Academic journal article The Journal of the Royal Society for the Promotion of Health

Obesogenic Environments: Exploring the Built and Food Environments

Academic journal article The Journal of the Royal Society for the Promotion of Health

Obesogenic Environments: Exploring the Built and Food Environments

Article excerpt

Abstract

Obesity is a significant health and social problem which has reached pandemic levels. The obesogenicity of an environment has been defined as 'the sum of influences that the surroundings, opportunities, or conditions of life have on promoting obesity in individuals or populations'.1 Prevention and treatment of obesity has focused on pharmacological, educational and behavioural interventions, with limited overall success. A novel and a longer-term approach would be to investigate the environments that promote high energy intake and sedentary behaviour; this has not yet been fully understood. The obesity epidemic has attracted attention at all levels, from general media interest to policy and practice from health and other professions including urban designers and planners. Shaping the environment to better support healthful decisions has the potential to be a key aspect of a successful obesity prevention intervention. Thus in order to develop effective environmental interventions, in relation to obesity, we need to understand how individuals, and different groups of individuals, interact with their environments in terms of physical activity and food intake.

Key words

Environment; obesity; planning; young people

INTRODUCTION

Obesity is a significant health and social problem, which has reached pandemic levels. While reported energy intakes from food, in England, have been decreasing over 30 years, the prevalence of obesity has tripled over 20 years and continues to increase at an alarming rate.2 The health and social costs of obesity are high; obesity accounts for approximately 30,000 premature deaths and the total estimated cost of obesity is £3.3-3.7 billion per year.3 While it is accepted obesity is influenced by genetic and behavioural factors, the environmental influences have yet to be fully explored and understood.4 Obesity prevention and treatment has focused on pharmacological, educational and behavioural interventions, with limited overall success.3 A novel and longer-term approach would be to investigate the environments that promote high energy intake and sedentary behaviour; this has not yet been fully understood. If the influences of these environments were understood, approaches that modify the environment would have the potential to assist in the prevention of this multifactorial disease. It is well established that dietary intake and physical activity can influence the advancement and prognosis of chronic disease.5 In relation to the current obesity epidemic, diet and physical activity cannot be examined in isolation. To understand 'why we eat what we eat' requires an understanding of time, space, social relationships, culture and nature.6 The obesogenicity of an environment has been defined by Swinburn et al.' as 'the sum of influences that the surroundings, opportunities, or conditions of life have on promoting obesity in individuals or populations." Obesogenic environments (obesity-promoting) are perceived to be a driving force behind the escalating obesity epidemic.7 Human environments are enormously complex8 and therefore warrant a multidisciplinary approach to investigate this concept of obesogenic environments. Overweight and obesity are not caused by a single factor, and evidence indicates that the environment has a significant effect on diet, physical activity and obesity.9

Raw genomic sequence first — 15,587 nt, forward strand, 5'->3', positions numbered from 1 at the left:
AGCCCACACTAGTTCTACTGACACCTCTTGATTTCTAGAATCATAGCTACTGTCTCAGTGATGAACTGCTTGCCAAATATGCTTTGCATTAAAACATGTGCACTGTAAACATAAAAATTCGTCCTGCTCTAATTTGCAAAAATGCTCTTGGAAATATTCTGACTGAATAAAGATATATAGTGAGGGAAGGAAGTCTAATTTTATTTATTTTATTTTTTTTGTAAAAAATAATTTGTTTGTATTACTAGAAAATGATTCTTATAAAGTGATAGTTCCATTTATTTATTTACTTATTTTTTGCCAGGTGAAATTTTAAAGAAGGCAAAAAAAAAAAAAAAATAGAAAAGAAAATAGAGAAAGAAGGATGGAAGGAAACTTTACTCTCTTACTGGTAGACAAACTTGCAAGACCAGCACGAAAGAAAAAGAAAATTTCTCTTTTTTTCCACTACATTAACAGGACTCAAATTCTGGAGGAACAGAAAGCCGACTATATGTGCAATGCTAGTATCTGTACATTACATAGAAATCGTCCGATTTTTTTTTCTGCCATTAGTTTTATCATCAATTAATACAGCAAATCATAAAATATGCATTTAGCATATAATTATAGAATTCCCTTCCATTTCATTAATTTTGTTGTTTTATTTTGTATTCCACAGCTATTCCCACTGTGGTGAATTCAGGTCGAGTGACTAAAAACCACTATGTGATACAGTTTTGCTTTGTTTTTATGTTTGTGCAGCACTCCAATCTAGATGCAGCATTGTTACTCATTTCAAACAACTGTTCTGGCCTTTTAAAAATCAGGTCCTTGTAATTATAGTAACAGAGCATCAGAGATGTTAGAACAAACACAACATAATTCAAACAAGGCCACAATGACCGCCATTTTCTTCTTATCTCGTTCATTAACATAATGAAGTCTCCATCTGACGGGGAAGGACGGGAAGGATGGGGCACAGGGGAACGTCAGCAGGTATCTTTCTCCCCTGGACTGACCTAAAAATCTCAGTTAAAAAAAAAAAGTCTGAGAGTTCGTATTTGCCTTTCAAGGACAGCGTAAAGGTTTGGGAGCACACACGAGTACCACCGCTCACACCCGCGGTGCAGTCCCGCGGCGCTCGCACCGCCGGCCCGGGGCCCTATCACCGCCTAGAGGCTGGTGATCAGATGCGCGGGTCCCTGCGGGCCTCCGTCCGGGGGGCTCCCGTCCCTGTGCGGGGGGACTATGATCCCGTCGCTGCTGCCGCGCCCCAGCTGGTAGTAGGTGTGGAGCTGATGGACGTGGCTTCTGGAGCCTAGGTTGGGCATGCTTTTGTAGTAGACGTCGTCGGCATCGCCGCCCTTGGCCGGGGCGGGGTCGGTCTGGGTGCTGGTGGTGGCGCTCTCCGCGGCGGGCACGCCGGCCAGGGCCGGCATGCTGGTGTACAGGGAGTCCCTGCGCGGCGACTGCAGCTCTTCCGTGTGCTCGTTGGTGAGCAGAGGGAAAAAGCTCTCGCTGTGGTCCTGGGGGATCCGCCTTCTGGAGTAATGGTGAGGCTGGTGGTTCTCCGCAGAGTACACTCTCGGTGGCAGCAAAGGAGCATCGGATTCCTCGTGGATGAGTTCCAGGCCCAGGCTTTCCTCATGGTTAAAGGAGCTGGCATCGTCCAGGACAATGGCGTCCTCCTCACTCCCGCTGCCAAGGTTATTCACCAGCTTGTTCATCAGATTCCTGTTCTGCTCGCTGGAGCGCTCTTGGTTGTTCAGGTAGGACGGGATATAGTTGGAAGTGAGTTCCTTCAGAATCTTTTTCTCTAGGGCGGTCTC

This article will specifically explore the built environment and the food environment and their relationship with obesity.

ENVIRONMENTS

The effects the environment has on health can take a number of forms, from physiological and emotional to social, spiritual and intellectual wellbeing. The environment can be related to health through: (1) its physical design (the built environment); (2) the socio-cultural rules that govern these environments; and (3) the socio-economic status of these environments. For example, high levels of environmental stresses and lack of social cohesion in lower socio-economic neighbourhoods have been found to contribute towards poorer health outcomes. …

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